Conversations, Mark Cox with Richard Jackson, 28 October 2011
Art, Revision, Teaching
Jackson: [S]tudents love . . . your work [for] the sense of the real person speaking . . .
Cox: Certainly, I try to be an artful writer, and I'm very, very conscious of craft in my poems. Accessibility, and ultimately, communication and the conveyance of the experience that I have either imagined or experienced myself, the evocation of something that actually becomes real to people, that's very important to me.
Students--all of us--have certain predispositions in terms of how we think. . . . But whatever the filter that you have, it is important that you recognize what it is, and then, be able to consciously work yourself into a place where you can see it from the outside and . . . alter it. . . . [T]hat's what style and technique and everything allow us to do, . . . to see the pattern in our sensibilities and how we move through the work, how we see things. So the revision process for me is a lot of moving around and shifting, and trying to . . . trick myself into a different perspective, into a kind of surprise so that I don't end up just writing what I know.
My work is actually, pretty consistently circling the very same things over and over again. And yet, at the same time, it's the process of moving back and forth between different kinds of approaches or stances toward language or associative logic. . . . [I]n the beginning I was very enamored of figurative language. I was highly metaphorical. I really wanted to break away from where I'd come from. . . . I revised just last week a poem from 1984 that started out as being a sonnet, and I did everything possible to make it not a sonnet. I just stripped it. And now, 27 years later, I came back to it, . . . and I said, "Oh, hell." So, I sat down and . . . made it the sonnet it was supposed to be. . . . I was working against my formalist . . . beginnings . . . [N]ow . . . I'm understanding better to listen to that poem and let it be what it wants to be.
I think you have to trust yourself enough to really, truly question yourself. Students that I have who do the best, who accelerate the fastest, who find themselves, who really find some joy in the writing, are those who are very, very open and who are willing to try anything twice, and who don't worry about being defensive or worry that if they try to do something in a different way or read something that they don't particularly like or [are]challenged in some way, that it's somehow going to steal their original impuslses, which, of course, no one can do. If it's part of your identity, if it's who you are going to be as a writer, nobody can take it from you.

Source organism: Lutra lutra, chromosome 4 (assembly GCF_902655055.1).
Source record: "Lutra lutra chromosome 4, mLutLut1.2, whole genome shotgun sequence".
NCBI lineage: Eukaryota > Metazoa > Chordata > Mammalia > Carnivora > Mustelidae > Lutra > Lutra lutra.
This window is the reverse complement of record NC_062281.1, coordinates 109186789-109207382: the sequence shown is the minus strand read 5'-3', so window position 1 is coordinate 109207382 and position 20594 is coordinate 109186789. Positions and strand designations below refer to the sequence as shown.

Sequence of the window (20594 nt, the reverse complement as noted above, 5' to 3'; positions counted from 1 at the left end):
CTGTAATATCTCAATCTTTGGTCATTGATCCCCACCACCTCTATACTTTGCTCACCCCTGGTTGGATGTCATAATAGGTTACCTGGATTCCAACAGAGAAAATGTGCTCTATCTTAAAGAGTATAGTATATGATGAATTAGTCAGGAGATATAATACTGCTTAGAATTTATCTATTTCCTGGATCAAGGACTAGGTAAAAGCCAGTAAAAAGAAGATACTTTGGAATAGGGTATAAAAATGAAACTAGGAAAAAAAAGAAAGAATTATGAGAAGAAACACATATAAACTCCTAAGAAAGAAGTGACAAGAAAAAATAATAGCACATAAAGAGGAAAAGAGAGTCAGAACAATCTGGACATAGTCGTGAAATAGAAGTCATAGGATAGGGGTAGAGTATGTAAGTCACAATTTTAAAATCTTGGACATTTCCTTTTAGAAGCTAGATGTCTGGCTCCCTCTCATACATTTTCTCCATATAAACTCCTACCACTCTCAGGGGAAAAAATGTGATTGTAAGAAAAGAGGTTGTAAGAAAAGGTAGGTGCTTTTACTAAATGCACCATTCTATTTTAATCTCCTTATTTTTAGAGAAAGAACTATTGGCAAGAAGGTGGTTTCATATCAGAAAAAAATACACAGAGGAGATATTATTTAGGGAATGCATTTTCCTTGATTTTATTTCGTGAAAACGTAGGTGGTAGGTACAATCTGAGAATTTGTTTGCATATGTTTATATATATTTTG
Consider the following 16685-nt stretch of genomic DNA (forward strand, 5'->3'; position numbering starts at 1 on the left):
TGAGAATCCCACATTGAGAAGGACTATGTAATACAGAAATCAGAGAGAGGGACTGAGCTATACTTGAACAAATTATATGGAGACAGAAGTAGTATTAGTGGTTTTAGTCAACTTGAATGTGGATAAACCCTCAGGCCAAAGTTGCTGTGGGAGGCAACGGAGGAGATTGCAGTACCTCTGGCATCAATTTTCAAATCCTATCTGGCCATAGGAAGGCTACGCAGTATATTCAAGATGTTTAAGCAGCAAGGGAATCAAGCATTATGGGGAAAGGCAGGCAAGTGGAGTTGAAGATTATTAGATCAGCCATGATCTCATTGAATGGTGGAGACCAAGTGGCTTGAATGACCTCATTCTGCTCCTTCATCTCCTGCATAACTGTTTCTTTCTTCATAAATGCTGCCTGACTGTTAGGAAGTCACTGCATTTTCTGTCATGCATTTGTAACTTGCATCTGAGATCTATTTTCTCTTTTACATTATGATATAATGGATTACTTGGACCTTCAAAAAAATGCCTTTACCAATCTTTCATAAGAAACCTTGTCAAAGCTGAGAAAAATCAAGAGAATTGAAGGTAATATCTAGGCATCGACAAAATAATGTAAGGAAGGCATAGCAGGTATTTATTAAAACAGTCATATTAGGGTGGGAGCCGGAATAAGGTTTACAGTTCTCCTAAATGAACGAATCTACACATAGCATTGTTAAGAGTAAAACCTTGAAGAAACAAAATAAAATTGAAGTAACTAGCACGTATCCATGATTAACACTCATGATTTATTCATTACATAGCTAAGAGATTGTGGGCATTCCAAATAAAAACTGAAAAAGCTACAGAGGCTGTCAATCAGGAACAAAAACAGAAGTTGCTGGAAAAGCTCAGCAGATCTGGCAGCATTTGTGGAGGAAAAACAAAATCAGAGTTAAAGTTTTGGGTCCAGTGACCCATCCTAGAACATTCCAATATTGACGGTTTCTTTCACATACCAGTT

I've become a much more domestic writer, and unabashedly so. In , I was a construction worker, . . . a bridge painter, an industrial painter--what we call the steel painter in the Midwest--sand blasting and spray painting and high work high rigging . . . for ten years before I started teaching. . . . I maybe write a little bit less about the blue collar aspect of my experience. But I've become much more quiet. I'm much more interested in my family, in relationships, in the relationships between people, in my students, and not quite as enamored with the cleverness and ingenuity of my own light.
Jackson: How do you think students have changed over the years?
Cox: [T]he best of them have not changed at all. . . . Unfortunately, I also think that as the creative writing programs have proliferated, . . . things have become professionalized . . . so that publication and achievement, vocational achievement and having skills to then get a job and teach--a kind of votech mentality--has crept into the arts teaching and study. And that's a difficult thing because that's not really what we're there to do. We're to help as writers and as people who are interested in evolving as persons and of testing their sense of culture and becoming a well-rounded human being living in the world. So, sometimes those students can seem to me to be a little entitled. They have certain . . . expectations which are unrealistic, and I, occasionally, feel like teachers are not treated like mentors but more like workers who have clocked in and who owe them a particular thing in a particular, which is another way of saying they are not really open to hearing what they need to hear to grow as artists.
For more information about Mark Cox, see his bio page.
© 2011, Chattanooga State, Mark Cox, and Richard Jackson. Used by permission.
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